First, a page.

“As for the house air waybill and packing list, the Customs Department, the freight forwarder and the shipper should come forward and reveal them,” he said.

Days after the Beijing-bound flight went missing along with 239 passengers and the crew on March 8, Malaysia Airlines chief executive officer Ahmad Jauhari Yahya said the plane was carrying 200kg of “small” lithium ion batteries.

He said the load was not considered hazardous as it was packaged in accordance to safety regulations.

In response, the aviation source said though the shipment contained batteries and declared as dangerous goods, they are within specified permissible levels.

“The dangerous threshold for lithium ion batteries is not measured by its weight but its watt per hour measurement. For instance, a handphone probably would measure 100 grams watt per hour which is not lethal.

“The watt per hour measurement indicates the battery activity by the hour,” he had said while cautioning that forwarding companies and shippers often failed to declare “hidden dangerous goods” in the shipment.

These include flammable liquids, lubricants, corrosive and oxidising materials that could and have resulted in fires onboard flights, he said.

Read more: http://www.fz.com/content/mh370-motorola-cargo-comprised-walkie-talkies-besides-batteries-and-chargers#ixzz31gub3d3V

DMR Tier III: the open standard for radio communications

What would you know, this website About keyword is definitely interesting, i look forward to you enjoy it

Private mobile radio is fast becoming an essential communications solution to support the operational needs of utilities companies, airports, oil and gas pipelines and emergency services.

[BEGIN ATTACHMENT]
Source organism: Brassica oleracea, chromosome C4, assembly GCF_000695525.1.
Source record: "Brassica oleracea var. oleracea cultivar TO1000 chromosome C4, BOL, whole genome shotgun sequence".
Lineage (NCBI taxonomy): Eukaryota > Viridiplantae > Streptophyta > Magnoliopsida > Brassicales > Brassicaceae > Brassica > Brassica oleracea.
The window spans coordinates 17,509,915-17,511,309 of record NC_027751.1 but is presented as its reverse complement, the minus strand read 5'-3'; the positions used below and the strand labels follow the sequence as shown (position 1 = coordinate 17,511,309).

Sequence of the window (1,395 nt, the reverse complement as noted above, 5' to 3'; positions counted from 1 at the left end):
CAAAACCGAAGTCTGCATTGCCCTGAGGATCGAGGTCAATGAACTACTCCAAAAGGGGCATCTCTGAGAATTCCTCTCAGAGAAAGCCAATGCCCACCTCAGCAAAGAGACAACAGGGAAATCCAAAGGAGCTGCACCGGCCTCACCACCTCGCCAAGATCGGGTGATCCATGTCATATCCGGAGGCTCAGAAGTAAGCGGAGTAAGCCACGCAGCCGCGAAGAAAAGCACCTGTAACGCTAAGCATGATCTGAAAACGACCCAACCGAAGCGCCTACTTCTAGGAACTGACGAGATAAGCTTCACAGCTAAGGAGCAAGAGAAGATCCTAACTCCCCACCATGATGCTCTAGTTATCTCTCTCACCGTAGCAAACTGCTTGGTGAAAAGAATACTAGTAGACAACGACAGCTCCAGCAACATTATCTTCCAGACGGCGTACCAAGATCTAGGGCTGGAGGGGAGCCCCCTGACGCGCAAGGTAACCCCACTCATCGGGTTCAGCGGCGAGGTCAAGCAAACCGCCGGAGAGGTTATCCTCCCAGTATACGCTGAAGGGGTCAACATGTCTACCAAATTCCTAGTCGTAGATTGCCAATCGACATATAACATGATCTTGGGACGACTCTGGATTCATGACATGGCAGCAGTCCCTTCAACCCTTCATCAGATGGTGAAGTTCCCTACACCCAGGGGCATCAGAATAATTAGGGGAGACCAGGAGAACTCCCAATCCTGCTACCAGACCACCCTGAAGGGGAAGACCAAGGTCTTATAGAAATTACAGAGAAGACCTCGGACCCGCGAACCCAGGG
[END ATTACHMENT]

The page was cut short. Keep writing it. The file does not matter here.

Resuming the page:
When compared to public cellular services, it delivers improved coverage, reliability and resistance, contention, security, group communications and performance.

The digital landscape is crowded, though, with a number of public safety digital standards such as TETRA, P25 as well as low cost digital solutions including DMR (Digital Mobile Radio), dPMR (digital Private Mobile Radio), NXDN and PDT (Professional Digital Trunking).

DMR is coming out on top thanks to the open standard nature of DMR Tier III trunking, which is driving its emergence, ongoing development and adoption across global markets.

But do open standards matter? While open standards are less important in the small system market, they are critical to the long-term case for the radio system in the medium to large systems sector, and it is here that open standard DMR Tier III will dominate.

Essentially, DMR Tier III trunking features a control channel on each radio site and allocates traffic channels on demand making it frequency efficient and enabling a large number of users to share a relatively small number of channels. Radio sites can easily be inter-connected, usually using IP connections, making it possible to deploy systems ranging from a single site to hundreds of sites spread over a large geographical area.